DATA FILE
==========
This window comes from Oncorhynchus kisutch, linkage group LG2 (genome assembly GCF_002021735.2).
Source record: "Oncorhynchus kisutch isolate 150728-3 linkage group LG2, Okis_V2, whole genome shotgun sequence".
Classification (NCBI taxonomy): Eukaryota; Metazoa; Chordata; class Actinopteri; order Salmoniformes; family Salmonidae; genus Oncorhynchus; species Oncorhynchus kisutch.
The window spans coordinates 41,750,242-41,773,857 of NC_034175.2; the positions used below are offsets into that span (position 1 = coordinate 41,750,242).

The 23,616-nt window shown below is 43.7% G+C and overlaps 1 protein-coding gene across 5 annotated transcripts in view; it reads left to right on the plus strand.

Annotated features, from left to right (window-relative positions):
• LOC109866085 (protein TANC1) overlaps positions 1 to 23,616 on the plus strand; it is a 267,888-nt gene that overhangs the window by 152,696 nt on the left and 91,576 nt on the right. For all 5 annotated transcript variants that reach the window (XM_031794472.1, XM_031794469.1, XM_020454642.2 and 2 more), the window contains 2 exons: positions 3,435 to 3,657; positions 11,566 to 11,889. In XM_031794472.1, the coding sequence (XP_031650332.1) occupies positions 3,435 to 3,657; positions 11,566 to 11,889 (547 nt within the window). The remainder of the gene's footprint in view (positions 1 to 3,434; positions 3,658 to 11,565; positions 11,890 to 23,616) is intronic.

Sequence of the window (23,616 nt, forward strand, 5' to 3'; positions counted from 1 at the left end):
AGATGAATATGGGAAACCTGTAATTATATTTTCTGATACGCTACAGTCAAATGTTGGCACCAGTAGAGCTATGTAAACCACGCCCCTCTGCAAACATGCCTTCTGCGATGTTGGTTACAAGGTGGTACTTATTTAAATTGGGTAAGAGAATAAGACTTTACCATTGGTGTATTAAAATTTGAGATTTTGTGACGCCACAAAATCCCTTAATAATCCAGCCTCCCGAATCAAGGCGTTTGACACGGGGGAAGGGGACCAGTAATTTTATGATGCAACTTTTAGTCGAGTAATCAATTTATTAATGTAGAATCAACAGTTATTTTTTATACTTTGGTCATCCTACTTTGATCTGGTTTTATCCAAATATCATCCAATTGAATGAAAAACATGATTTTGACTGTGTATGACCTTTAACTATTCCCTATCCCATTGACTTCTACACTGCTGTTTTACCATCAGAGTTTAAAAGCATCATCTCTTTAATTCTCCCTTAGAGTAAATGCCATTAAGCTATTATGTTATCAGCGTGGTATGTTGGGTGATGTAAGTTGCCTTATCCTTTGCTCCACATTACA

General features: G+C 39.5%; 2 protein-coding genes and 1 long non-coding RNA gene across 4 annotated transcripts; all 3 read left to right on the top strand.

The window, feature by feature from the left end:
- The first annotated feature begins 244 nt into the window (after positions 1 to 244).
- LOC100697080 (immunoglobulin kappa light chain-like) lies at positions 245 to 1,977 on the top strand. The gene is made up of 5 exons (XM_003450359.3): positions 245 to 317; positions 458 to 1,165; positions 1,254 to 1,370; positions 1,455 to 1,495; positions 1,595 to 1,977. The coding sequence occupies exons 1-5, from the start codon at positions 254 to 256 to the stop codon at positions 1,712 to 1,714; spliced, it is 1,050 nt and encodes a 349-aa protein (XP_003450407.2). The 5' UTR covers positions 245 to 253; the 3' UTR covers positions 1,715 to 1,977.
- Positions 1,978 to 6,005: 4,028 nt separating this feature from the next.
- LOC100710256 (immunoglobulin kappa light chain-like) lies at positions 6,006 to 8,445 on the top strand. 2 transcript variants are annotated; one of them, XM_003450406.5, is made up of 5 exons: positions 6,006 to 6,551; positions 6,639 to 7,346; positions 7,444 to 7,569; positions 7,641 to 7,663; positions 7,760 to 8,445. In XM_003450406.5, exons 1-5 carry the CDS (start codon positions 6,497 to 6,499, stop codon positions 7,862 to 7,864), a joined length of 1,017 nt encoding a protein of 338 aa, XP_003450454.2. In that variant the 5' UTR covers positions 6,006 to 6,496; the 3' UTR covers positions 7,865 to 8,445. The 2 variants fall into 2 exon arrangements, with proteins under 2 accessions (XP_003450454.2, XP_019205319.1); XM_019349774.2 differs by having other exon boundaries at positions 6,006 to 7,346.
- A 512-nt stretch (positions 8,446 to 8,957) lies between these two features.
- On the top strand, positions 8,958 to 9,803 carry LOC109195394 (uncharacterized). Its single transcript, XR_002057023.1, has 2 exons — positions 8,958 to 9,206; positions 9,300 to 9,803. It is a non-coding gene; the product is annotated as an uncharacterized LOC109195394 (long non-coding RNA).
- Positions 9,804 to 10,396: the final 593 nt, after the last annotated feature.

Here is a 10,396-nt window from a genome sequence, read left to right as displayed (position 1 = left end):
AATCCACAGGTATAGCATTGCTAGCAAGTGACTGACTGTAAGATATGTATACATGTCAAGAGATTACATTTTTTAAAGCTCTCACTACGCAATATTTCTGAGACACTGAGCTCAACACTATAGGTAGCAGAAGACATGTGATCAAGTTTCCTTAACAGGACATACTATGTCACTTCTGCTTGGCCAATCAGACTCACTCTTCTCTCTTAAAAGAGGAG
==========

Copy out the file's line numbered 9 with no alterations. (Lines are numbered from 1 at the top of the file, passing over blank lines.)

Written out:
AGATGAATATGGGAAACCTGTAATTATATTTTCTGATACGCTACAGTCAAATGTTGGCACCAGTAGAGCTATGTAAACCACGCCCCTCTGCAAACATGCCTTCTGCGATGTTGGTTACAAGGTGGTACTTATTTAAATTGGGTAAGAGAATAAGACTTTACCATTGGTGTATTAAAATTTGAGATTTTGTGACGCCACAAAATCCCTTAATAATCCAGCCTCCCGAATCAAGGCGTTTGACACGGGGGAAGGGGACCAGTAATTTTATGATGCAACTTTTAGTCGAGTAATCAATTTATTAATGTAGAATCAACAGTTATTTTTTATACTTTGGTCATCCTACTTTGATCTGGTTTTATCCAAATATCATCCAATTGAATGAAAAACATGATTTTGACTGTGTATGACCTTTAACTATTCCCTATCCCATTGACTTCTACACTGCTGTTTTACCATCAGAGTTTAAAAGCATCATCTCTTTAATTCTCCCTTAGAGTAAATGCCATTAAGCTATTATGTTATCAGCGTGGTATGTTGGGTGATGTAAGTTGCCTTATCCTTTGCTCCACATTACA